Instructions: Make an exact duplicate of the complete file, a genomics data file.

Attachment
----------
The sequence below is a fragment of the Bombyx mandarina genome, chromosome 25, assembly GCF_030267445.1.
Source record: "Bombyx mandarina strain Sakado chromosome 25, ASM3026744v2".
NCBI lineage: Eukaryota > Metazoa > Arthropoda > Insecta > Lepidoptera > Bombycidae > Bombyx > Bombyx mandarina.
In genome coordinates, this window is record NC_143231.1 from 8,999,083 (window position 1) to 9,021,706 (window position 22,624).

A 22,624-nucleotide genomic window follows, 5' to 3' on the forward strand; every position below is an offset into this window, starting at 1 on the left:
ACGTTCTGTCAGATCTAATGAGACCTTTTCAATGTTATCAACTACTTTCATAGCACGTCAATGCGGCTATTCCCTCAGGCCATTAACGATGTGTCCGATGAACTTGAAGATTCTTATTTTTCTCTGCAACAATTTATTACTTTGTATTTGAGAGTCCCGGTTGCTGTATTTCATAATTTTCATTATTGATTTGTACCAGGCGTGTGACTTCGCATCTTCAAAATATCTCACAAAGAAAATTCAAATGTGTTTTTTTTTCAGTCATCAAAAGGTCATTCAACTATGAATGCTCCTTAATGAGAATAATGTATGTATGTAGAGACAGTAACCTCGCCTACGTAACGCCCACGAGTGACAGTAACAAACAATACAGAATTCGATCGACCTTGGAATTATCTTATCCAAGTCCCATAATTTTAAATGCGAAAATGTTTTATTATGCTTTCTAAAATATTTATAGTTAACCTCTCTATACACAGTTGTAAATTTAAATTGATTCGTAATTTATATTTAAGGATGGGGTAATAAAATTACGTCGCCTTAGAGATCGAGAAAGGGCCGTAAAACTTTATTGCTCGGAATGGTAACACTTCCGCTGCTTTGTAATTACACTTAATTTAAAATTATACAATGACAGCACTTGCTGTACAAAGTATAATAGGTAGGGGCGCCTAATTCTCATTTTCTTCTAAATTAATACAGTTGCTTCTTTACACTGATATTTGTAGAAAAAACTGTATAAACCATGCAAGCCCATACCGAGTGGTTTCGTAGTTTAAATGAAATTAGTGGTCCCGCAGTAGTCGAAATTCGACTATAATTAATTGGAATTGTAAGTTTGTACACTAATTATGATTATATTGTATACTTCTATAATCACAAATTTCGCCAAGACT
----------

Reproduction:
The sequence below is a fragment of the Bombyx mandarina genome, chromosome 25, assembly GCF_030267445.1.
Source record: "Bombyx mandarina strain Sakado chromosome 25, ASM3026744v2".
NCBI lineage: Eukaryota > Metazoa > Arthropoda > Insecta > Lepidoptera > Bombycidae > Bombyx > Bombyx mandarina.
In genome coordinates, this window is record NC_143231.1 from 8,999,083 (window position 1) to 9,021,706 (window position 22,624).

A 22,624-nucleotide genomic window follows, 5' to 3' on the forward strand; every position below is an offset into this window, starting at 1 on the left:
ACGTTCTGTCAGATCTAATGAGACCTTTTCAATGTTATCAACTACTTTCATAGCACGTCAATGCGGCTATTCCCTCAGGCCATTAACGATGTGTCCGATGAACTTGAAGATTCTTATTTTTCTCTGCAACAATTTATTACTTTGTATTTGAGAGTCCCGGTTGCTGTATTTCATAATTTTCATTATTGATTTGTACCAGGCGTGTGACTTCGCATCTTCAAAATATCTCACAAAGAAAATTCAAATGTGTTTTTTTTTCAGTCATCAAAAGGTCATTCAACTATGAATGCTCCTTAATGAGAATAATGTATGTATGTAGAGACAGTAACCTCGCCTACGTAACGCCCACGAGTGACAGTAACAAACAATACAGAATTCGATCGACCTTGGAATTATCTTATCCAAGTCCCATAATTTTAAATGCGAAAATGTTTTATTATGCTTTCTAAAATATTTATAGTTAACCTCTCTATACACAGTTGTAAATTTAAATTGATTCGTAATTTATATTTAAGGATGGGGTAATAAAATTACGTCGCCTTAGAGATCGAGAAAGGGCCGTAAAACTTTATTGCTCGGAATGGTAACACTTCCGCTGCTTTGTAATTACACTTAATTTAAAATTATACAATGACAGCACTTGCTGTACAAAGTATAATAGGTAGGGGCGCCTAATTCTCATTTTCTTCTAAATTAATACAGTTGCTTCTTTACACTGATATTTGTAGAAAAAACTGTATAAACCATGCAAGCCCATACCGAGTGGTTTCGTAGTTTAAATGAAATTAGTGGTCCCGCAGTAGTCGAAATTCGACTATAATTAATTGGAATTGTAAGTTTGTACACTAATTATGATTATATTGTATACTTCTATAATCACAAATTTCGCCAAGACT